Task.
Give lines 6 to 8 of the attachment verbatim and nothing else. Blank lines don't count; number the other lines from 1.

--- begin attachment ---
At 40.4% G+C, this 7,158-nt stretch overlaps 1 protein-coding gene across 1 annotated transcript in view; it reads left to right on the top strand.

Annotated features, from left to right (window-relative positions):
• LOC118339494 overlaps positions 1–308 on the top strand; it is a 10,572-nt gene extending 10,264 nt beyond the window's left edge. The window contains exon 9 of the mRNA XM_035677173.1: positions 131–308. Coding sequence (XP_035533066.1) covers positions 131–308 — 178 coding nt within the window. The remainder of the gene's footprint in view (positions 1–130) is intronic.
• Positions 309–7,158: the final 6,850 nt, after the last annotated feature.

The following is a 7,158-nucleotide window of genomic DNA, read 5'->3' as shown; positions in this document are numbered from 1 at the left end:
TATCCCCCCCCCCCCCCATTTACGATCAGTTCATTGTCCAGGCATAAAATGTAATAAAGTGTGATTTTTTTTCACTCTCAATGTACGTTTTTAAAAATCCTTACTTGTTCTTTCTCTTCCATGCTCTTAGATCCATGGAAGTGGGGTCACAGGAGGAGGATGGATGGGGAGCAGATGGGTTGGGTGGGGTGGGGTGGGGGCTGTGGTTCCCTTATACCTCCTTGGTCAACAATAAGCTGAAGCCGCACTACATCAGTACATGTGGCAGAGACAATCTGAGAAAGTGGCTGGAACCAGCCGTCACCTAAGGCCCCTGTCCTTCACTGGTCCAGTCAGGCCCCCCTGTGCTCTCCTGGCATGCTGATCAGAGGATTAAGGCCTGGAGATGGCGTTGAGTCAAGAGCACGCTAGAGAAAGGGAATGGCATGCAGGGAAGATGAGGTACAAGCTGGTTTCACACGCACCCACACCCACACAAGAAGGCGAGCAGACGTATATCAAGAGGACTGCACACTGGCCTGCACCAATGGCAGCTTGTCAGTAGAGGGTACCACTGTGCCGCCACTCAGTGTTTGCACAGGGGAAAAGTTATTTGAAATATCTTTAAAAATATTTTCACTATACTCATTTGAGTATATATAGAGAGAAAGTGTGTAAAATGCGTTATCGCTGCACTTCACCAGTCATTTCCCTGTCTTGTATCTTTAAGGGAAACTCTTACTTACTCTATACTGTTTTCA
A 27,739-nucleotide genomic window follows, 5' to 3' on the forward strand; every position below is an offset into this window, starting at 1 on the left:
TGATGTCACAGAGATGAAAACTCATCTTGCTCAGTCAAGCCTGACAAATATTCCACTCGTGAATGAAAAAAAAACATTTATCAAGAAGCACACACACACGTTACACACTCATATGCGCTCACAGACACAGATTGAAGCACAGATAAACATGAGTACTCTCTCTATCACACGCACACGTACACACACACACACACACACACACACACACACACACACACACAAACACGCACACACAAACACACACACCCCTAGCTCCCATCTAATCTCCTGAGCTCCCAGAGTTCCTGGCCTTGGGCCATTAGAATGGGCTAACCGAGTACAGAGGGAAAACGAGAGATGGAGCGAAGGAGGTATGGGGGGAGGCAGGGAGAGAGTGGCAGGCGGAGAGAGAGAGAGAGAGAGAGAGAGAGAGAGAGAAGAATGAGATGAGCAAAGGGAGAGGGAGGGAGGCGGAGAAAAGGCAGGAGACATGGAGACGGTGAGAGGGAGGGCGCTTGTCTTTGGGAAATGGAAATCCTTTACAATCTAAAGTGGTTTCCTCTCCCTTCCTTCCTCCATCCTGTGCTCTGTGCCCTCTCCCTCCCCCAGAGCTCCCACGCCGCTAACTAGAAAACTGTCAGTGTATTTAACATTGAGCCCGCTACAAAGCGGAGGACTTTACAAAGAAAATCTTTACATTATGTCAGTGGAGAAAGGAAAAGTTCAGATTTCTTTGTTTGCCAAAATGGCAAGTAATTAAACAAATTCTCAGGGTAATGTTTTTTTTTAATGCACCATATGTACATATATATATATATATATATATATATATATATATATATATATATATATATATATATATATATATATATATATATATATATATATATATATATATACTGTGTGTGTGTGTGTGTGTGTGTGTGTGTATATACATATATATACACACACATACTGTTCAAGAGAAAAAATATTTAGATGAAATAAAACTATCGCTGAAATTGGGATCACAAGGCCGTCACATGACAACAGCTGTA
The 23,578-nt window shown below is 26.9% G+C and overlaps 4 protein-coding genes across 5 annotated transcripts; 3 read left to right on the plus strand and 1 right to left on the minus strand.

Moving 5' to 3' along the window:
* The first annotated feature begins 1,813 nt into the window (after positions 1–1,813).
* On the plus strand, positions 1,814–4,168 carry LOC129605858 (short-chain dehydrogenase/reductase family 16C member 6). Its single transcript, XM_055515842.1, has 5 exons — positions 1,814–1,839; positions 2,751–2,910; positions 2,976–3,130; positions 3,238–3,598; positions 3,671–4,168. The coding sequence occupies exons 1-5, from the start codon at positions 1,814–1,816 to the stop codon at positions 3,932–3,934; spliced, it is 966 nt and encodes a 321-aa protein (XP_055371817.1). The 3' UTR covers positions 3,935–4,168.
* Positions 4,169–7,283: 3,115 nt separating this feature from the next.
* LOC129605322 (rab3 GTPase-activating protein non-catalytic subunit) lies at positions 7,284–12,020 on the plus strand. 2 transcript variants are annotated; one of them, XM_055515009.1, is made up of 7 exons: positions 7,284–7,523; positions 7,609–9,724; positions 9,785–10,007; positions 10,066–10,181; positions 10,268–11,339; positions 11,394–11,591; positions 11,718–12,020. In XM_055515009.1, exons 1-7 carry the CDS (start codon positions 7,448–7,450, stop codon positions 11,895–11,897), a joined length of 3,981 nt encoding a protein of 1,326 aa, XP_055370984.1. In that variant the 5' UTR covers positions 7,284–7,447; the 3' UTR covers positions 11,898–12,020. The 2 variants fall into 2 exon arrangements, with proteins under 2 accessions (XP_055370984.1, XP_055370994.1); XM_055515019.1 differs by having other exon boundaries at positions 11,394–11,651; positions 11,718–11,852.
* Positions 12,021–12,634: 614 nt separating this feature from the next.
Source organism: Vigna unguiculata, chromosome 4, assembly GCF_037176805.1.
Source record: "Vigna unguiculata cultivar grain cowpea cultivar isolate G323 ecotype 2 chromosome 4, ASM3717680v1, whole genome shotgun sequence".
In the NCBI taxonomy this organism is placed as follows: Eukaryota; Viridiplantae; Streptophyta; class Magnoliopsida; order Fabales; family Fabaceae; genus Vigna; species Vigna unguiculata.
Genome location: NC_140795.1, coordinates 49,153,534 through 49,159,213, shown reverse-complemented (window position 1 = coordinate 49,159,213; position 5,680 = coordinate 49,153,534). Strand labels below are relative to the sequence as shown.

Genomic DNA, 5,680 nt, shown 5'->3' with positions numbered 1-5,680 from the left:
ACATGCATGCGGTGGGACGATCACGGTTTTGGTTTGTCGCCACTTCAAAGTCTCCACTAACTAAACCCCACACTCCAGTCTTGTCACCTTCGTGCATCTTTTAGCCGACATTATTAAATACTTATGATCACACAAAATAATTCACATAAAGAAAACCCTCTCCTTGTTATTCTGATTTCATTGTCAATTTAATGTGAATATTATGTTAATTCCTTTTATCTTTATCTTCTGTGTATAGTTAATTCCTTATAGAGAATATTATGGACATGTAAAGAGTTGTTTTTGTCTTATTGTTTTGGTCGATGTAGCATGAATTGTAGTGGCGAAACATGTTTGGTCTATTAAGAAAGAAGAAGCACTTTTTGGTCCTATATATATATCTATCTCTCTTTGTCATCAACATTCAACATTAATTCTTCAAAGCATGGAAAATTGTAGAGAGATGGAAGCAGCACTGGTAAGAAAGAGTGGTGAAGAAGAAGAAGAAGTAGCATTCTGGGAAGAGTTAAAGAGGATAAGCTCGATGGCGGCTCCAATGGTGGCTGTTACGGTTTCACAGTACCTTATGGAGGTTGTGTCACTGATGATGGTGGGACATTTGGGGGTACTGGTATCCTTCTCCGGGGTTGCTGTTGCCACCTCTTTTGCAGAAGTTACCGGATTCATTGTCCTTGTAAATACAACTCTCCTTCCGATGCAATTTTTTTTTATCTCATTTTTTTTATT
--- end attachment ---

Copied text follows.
TATCCCCCCCCCCCCCCATTTACGATCAGTTCATTGTCCAGGCATAAAATGTAATAAAGTGTGATTTTTTTTCACTCTCAATGTACGTTTTTAAAAATCCTTACTTGTTCTTTCTCTTCCATGCTCTTAGATCCATGGAAGTGGGGTCACAGGAGGAGGATGGATGGGGAGCAGATGGGTTGGGTGGGGTGGGGTGGGGGCTGTGGTTCCCTTATACCTCCTTGGTCAACAATAAGCTGAAGCCGCACTACATCAGTACATGTGGCAGAGACAATCTGAGAAAGTGGCTGGAACCAGCCGTCACCTAAGGCCCCTGTCCTTCACTGGTCCAGTCAGGCCCCCCTGTGCTCTCCTGGCATGCTGATCAGAGGATTAAGGCCTGGAGATGGCGTTGAGTCAAGAGCACGCTAGAGAAAGGGAATGGCATGCAGGGAAGATGAGGTACAAGCTGGTTTCACACGCACCCACACCCACACAAGAAGGCGAGCAGACGTATATCAAGAGGACTGCACACTGGCCTGCACCAATGGCAGCTTGTCAGTAGAGGGTACCACTGTGCCGCCACTCAGTGTTTGCACAGGGGAAAAGTTATTTGAAATATCTTTAAAAATATTTTCACTATACTCATTTGAGTATATATAGAGAGAAAGTGTGTAAAATGCGTTATCGCTGCACTTCACCAGTCATTTCCCTGTCTTGTATCTTTAAGGGAAACTCTTACTTACTCTATACTGTTTTCA
A 27,739-nucleotide genomic window follows, 5' to 3' on the forward strand; every position below is an offset into this window, starting at 1 on the left:
TGATGTCACAGAGATGAAAACTCATCTTGCTCAGTCAAGCCTGACAAATATTCCACTCGTGAATGAAAAAAAAACATTTATCAAGAAGCACACACACACGTTACACACTCATATGCGCTCACAGACACAGATTGAAGCACAGATAAACATGAGTACTCTCTCTATCACACGCACACGTACACACACACACACACACACACACACACACACACACACACACAAACACGCACACACAAACACACACACCCCTAGCTCCCATCTAATCTCCTGAGCTCCCAGAGTTCCTGGCCTTGGGCCATTAGAATGGGCTAACCGAGTACAGAGGGAAAACGAGAGATGGAGCGAAGGAGGTATGGGGGGAGGCAGGGAGAGAGTGGCAGGCGGAGAGAGAGAGAGAGAGAGAGAGAGAGAGAGAGAAGAATGAGATGAGCAAAGGGAGAGGGAGGGAGGCGGAGAAAAGGCAGGAGACATGGAGACGGTGAGAGGGAGGGCGCTTGTCTTTGGGAAATGGAAATCCTTTACAATCTAAAGTGGTTTCCTCTCCCTTCCTTCCTCCATCCTGTGCTCTGTGCCCTCTCCCTCCCCCAGAGCTCCCACGCCGCTAACTAGAAAACTGTCAGTGTATTTAACATTGAGCCCGCTACAAAGCGGAGGACTTTACAAAGAAAATCTTTACATTATGTCAGTGGAGAAAGGAAAAGTTCAGATTTCTTTGTTTGCCAAAATGGCAAGTAATTAAACAAATTCTCAGGGTAATGTTTTTTTTTAATGCACCATATGTACATATATATATATATATATATATATATATATATATATATATATATATATATATATATATATATATATATATATATATATATATATATATATATATACTGTGTGTGTGTGTGTGTGTGTGTGTGTGTATATACATATATATACACACACATACTGTTCAAGAGAAAAAATATTTAGATGAAATAAAACTATCGCTGAAATTGGGATCACAAGGCCGTCACATGACAACAGCTGTA